Film censorship is carried out by various countries to differing degrees, sometimes as a result of powerful or relentless lobbying by organizations or individuals. Films that are banned in a particular country change over time.
A motion picture rating system is designated to classify films with regard to suitability for audiences in terms of issues such as sex, violence, substance abuse, profanity, impudence or other types of obscene content. A particular issued rating can be called a certification, classification, certificate.
Australia's Australian Classification Board (ACB), formerly known as the Office of Film and Literature Classification (OFLC), uses the Commonwealth Classification Act 1995 as a guide for the majority of the censorship within the country; however, each state and territory is free to make additional legislation (see Censorship in Australia). Australia is regarded by many to be the most restrictive on film ratings of all Western democratic countries, considering its history and prolific "refusal of classification" (tantamount to banning in other countries) to certain films, although restrictions have eased over the years.
In practice, films still get a short cinematic run before they are reviewed and prevented from being shown at cinemas or released on DVD. This is not a comprehensive list; many films that have been previously banned are not mentioned here (however, some have since been released uncut on DVD). Also not included are the numerous pornographic films deemed too excessive to release under an X18+ category, which are refused classification by the ACB.
- During dictatorship (1964–1988)
During the dictatorship in Brazil, that last from 1964 to 1988, several films were banned under the Federal Law from Brazil 5536 from 1968. During several years a project was being developed to find and publish every document on censorship in films during the dictatorship. The project "Memory of Censorship in Brazilian Cinema" released in 2005 six thousand documents about 175 banned films during the dictatorship. And, finally, in 2007 they released documents for the last 269 films banned at that time.
- After democratization (1988–)
- 1993: Beyond Citizen Kane:
- 1976: Di Cavalcanti:
This film (short) about Di Cavalcanti was banned due a lawsuit open by Di Cavalcanti daughter, Elizabeth, in 1979. The film documented the wake and funeral of the Brazilian painter Di Cavalcanti. Since 1979 it can not be shown, at the request of his daughter Elizabeth through preliminary injunction granted by Justice, confirmed in 1983, for sentimental reasons tied with religious ideas. In 1985, the lawyer Felipe Falcon moved an action to reform the judgment, by proposing the dispossession of the film by the state on cultural grounds, to the detriment of the heirs of Di and Glauber. Yet with no solution in sight, Di Glauber must stay contained in a sealed box. 2004: In spite of everything, João Rocha ( director of Thuth Profane), nephew of the Glauber Rocha, has placed a copy on video on providers outside of Brazil: the internet users can make free downloads of the movie, proving that censor the cinema in digital age is useless.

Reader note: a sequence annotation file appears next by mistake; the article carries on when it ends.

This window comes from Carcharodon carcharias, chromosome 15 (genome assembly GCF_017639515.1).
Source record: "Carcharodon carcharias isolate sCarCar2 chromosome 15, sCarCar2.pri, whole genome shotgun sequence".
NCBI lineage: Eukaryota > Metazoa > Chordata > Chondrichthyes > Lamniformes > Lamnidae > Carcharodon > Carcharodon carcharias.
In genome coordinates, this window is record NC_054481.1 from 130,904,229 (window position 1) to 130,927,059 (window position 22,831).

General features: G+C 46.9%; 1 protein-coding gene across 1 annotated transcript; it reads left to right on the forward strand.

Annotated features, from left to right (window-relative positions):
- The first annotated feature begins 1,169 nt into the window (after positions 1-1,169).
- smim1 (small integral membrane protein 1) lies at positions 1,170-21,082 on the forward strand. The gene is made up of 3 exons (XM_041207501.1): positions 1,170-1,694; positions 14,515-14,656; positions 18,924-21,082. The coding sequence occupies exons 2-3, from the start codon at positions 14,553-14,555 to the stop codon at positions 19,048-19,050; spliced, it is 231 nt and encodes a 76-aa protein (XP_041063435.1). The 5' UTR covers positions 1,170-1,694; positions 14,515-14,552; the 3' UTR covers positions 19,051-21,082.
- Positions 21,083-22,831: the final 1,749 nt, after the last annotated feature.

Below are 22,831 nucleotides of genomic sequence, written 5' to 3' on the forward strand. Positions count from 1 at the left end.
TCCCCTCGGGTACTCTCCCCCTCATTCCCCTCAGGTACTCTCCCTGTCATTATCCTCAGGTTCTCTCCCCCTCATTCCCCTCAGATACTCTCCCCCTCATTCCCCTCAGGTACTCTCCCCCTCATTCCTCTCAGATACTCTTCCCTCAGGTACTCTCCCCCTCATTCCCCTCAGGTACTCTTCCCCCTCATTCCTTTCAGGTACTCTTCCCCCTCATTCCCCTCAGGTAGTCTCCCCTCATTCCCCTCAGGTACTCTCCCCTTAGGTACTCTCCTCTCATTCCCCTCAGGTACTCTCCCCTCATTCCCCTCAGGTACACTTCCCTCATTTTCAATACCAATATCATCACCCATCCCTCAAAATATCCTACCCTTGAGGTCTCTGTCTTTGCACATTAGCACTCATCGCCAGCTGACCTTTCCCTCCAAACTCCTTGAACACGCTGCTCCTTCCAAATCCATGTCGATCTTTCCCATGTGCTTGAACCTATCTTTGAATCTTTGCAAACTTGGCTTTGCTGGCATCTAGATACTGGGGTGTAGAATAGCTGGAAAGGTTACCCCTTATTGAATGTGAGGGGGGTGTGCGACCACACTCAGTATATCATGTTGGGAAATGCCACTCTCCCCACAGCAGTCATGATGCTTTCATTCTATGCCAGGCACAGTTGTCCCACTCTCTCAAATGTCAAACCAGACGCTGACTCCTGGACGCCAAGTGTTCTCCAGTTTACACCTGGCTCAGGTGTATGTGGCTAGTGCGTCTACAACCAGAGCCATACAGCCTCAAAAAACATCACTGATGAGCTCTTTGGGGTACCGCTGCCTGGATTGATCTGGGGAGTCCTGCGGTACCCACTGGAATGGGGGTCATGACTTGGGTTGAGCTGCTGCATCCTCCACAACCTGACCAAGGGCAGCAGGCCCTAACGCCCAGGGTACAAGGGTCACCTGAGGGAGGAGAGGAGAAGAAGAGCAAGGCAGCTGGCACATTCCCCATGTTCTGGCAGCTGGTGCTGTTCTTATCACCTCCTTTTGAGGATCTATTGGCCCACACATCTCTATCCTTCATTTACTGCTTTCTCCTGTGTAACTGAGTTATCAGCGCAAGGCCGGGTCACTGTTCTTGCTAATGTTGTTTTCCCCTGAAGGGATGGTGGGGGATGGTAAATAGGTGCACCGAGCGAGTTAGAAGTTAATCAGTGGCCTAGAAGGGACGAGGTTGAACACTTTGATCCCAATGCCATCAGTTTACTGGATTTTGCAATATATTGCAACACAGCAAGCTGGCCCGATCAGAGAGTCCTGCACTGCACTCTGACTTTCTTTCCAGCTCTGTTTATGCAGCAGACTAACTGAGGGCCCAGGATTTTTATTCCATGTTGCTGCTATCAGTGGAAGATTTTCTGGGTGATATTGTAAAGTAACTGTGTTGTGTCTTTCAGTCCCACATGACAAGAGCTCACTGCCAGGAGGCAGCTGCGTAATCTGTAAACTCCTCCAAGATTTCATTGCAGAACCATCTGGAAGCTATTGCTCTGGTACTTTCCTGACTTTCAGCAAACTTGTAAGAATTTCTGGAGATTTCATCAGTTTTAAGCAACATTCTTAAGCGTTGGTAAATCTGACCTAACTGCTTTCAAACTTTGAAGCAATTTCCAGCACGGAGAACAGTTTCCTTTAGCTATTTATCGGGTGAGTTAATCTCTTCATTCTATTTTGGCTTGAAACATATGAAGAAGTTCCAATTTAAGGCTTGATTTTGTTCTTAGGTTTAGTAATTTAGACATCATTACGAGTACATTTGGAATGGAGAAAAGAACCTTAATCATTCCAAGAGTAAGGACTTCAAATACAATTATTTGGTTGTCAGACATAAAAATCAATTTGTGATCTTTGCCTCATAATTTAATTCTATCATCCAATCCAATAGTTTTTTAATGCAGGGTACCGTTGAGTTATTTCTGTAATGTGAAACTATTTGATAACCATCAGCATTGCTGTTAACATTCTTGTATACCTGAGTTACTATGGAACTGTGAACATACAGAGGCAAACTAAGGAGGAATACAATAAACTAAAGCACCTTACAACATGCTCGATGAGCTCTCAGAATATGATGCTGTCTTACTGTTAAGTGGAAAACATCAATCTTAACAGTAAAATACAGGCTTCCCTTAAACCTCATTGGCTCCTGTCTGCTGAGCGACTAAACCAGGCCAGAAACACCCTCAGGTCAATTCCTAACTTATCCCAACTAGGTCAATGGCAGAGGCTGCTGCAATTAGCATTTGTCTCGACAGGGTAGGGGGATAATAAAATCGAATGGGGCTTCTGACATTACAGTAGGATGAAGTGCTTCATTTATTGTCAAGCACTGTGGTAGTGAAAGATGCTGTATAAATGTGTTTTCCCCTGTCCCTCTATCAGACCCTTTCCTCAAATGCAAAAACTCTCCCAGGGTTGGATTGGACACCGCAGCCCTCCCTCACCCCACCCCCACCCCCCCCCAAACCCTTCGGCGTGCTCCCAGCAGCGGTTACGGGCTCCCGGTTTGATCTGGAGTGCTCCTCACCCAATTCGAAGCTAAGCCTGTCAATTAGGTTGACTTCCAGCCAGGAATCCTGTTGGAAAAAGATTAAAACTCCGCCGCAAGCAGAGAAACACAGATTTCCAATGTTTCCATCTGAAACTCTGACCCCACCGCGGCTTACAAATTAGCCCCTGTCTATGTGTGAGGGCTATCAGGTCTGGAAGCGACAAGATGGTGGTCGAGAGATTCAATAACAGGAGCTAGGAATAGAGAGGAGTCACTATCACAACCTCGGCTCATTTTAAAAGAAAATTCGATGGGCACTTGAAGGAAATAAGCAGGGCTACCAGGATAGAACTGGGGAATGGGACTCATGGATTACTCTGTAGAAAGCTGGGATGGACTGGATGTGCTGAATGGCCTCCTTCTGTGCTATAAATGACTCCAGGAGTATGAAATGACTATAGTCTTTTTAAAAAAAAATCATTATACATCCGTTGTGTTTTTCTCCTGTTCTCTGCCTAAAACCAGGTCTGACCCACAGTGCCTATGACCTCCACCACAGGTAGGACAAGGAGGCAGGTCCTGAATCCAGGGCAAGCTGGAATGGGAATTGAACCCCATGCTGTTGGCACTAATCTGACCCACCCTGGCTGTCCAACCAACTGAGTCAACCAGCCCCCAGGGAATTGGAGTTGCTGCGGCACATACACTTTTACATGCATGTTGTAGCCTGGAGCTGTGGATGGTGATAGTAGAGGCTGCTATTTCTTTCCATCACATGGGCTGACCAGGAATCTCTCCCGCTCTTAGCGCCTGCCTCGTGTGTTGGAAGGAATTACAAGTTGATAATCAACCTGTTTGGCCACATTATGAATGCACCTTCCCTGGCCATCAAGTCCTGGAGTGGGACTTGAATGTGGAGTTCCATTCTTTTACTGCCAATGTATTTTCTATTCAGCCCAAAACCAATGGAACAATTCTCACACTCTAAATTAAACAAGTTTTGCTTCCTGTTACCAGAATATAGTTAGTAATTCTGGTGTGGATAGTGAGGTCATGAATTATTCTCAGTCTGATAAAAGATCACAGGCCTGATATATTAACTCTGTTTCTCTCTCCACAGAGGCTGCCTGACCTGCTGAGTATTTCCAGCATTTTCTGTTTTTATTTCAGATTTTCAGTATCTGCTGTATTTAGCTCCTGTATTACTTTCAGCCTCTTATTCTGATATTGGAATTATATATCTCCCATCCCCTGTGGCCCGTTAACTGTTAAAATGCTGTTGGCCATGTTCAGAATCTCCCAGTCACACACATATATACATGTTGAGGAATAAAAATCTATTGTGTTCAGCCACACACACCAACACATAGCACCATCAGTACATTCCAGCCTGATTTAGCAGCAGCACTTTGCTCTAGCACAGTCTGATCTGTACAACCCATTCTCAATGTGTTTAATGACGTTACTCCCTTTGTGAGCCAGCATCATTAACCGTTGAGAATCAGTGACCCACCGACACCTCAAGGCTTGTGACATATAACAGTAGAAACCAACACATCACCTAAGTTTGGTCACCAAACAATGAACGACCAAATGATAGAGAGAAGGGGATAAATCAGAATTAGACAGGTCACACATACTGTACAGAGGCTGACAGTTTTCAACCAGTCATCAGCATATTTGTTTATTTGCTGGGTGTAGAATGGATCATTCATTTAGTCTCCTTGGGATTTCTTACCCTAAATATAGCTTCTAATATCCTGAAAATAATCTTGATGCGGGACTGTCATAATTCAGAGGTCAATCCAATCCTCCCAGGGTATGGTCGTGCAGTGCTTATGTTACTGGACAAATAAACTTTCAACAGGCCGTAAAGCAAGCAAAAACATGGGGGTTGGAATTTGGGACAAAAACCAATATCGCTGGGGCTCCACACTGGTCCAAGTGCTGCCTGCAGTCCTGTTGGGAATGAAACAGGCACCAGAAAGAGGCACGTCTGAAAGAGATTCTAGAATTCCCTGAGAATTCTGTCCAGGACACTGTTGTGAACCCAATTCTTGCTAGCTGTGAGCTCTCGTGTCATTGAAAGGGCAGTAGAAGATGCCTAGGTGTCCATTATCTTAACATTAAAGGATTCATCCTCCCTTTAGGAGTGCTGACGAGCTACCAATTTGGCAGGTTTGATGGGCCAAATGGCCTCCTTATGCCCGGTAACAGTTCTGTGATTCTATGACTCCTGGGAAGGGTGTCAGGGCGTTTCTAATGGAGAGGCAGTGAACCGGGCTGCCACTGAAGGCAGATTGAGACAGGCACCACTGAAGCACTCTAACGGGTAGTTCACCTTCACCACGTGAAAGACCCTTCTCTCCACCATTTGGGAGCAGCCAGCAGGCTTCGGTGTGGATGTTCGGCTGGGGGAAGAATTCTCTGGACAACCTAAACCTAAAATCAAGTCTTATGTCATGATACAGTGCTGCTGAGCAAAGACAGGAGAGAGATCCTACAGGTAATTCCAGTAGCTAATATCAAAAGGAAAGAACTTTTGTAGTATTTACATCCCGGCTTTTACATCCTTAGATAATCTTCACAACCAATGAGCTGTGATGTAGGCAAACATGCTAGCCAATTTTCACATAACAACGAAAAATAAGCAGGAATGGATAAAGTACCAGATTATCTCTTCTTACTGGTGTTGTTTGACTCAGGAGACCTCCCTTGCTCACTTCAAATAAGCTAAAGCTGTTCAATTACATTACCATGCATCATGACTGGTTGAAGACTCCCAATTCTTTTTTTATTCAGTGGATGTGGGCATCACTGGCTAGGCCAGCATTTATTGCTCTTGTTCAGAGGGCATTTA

- 2011: A Serbian Film:
A Serbian Film had its release in Brazil liberated on August 5, 2011. The exception is Rio de Janeiro estate, where the film was forbidden due a lawsuit filed by the Democrats political party, who claim that the pedophilia scenes infringe the part of the Brazilian Constitution that protects children (Estatuto da Criança e do Adolescente). The case was overturned in 2012.
At present, only films containing prohibited material (such as child pornography) or under court order (such as libel or copyright infringement) are banned in Canadian provinces.
In Mainland China, film censorship, often on political grounds, is rampant. Films in Mainland China are used to be reviewed by the State Administration of Press, Publication, Radio, Film and Television (SAPPRFT) (Chinese: 国家新闻出版广电总局) which dictated whether, when, and how a movie gets released. In 2018, the SAPPRFT was replaced by the National Film Administration (NFA) under the Publicity Department (Chinese: 国家电影局). The NFA is separate from the NRTA under the State Council (Chinese: 广电总局).
Main article: Censorship in the Federal Republic of Germany
Pre war and during the First World War
In 1906, the first legislation arose discussing the censorship of film and media.This was met with pushback, due to preexisting legislation regarding censorship of the media. The higher courts deemed the film censorship was indeed legal, however provided no guidance towards individual parts of Germany, creating discrepancies province to province.
In Germany, film censorship was abolished in 1918, however the Motion Picture Law (Lichtspielgesetzof) in 1920 created film review boards which were used to screen films that may perpetrate a negative image of Germany to the rest of the world.
In India, films are censored by the Central Board of Film Certification (CBFC), a statutory censorship and classification body under the Ministry of Information and Broadcasting, Government of India. Films should be certified by the board to publicly exhibit it in India, including films shown in television. CBFC is considered to be one of the most powerful censor boards in the world due to its strict ways of functioning.
All films depicting anything deemed contrary to Islamic morals are banned outright in Iran.
Due to the small size of Ireland, films banned by the British Board of Film Classification (BBFC) were rarely even submitted for release in Ireland, due to the high costs of promotion and distribution for such a small audience. Similarly, BBFC cuts are often left in DVD releases, due to the difficulties in separating the two film supplies.